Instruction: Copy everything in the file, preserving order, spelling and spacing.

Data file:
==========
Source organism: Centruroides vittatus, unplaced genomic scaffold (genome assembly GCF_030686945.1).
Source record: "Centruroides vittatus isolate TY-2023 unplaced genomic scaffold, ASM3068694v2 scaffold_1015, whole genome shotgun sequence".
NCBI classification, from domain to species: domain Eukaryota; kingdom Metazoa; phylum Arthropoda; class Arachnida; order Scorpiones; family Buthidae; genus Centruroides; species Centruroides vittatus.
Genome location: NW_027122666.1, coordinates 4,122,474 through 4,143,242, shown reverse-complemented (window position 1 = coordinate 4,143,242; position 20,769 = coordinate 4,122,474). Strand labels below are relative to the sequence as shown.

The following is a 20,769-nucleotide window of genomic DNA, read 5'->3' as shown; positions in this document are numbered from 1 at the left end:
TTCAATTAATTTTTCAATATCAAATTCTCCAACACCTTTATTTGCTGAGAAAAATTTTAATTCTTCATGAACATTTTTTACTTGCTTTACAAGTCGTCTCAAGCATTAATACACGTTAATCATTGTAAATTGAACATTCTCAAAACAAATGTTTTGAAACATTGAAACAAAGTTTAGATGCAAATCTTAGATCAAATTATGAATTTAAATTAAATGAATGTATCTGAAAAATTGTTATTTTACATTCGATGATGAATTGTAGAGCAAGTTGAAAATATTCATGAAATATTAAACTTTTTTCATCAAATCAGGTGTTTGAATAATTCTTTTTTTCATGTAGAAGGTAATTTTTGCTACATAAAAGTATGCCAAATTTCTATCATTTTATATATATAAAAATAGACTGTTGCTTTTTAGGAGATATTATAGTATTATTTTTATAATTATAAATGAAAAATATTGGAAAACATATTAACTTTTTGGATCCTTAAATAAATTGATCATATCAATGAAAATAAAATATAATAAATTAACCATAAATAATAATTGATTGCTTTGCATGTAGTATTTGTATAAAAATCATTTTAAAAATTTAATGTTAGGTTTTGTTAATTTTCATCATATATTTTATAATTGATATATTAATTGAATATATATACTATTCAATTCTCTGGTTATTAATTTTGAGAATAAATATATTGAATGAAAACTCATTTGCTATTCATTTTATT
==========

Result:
Source organism: Centruroides vittatus, unplaced genomic scaffold (genome assembly GCF_030686945.1).
Source record: "Centruroides vittatus isolate TY-2023 unplaced genomic scaffold, ASM3068694v2 scaffold_1015, whole genome shotgun sequence".
NCBI classification, from domain to species: domain Eukaryota; kingdom Metazoa; phylum Arthropoda; class Arachnida; order Scorpiones; family Buthidae; genus Centruroides; species Centruroides vittatus.
Genome location: NW_027122666.1, coordinates 4,122,474 through 4,143,242, shown reverse-complemented (window position 1 = coordinate 4,143,242; position 20,769 = coordinate 4,122,474). Strand labels below are relative to the sequence as shown.

The following is a 20,769-nucleotide window of genomic DNA, read 5'->3' as shown; positions in this document are numbered from 1 at the left end:
TTCAATTAATTTTTCAATATCAAATTCTCCAACACCTTTATTTGCTGAGAAAAATTTTAATTCTTCATGAACATTTTTTACTTGCTTTACAAGTCGTCTCAAGCATTAATACACGTTAATCATTGTAAATTGAACATTCTCAAAACAAATGTTTTGAAACATTGAAACAAAGTTTAGATGCAAATCTTAGATCAAATTATGAATTTAAATTAAATGAATGTATCTGAAAAATTGTTATTTTACATTCGATGATGAATTGTAGAGCAAGTTGAAAATATTCATGAAATATTAAACTTTTTTCATCAAATCAGGTGTTTGAATAATTCTTTTTTTCATGTAGAAGGTAATTTTTGCTACATAAAAGTATGCCAAATTTCTATCATTTTATATATATAAAAATAGACTGTTGCTTTTTAGGAGATATTATAGTATTATTTTTATAATTATAAATGAAAAATATTGGAAAACATATTAACTTTTTGGATCCTTAAATAAATTGATCATATCAATGAAAATAAAATATAATAAATTAACCATAAATAATAATTGATTGCTTTGCATGTAGTATTTGTATAAAAATCATTTTAAAAATTTAATGTTAGGTTTTGTTAATTTTCATCATATATTTTATAATTGATATATTAATTGAATATATATACTATTCAATTCTCTGGTTATTAATTTTGAGAATAAATATATTGAATGAAAACTCATTTGCTATTCATTTTATT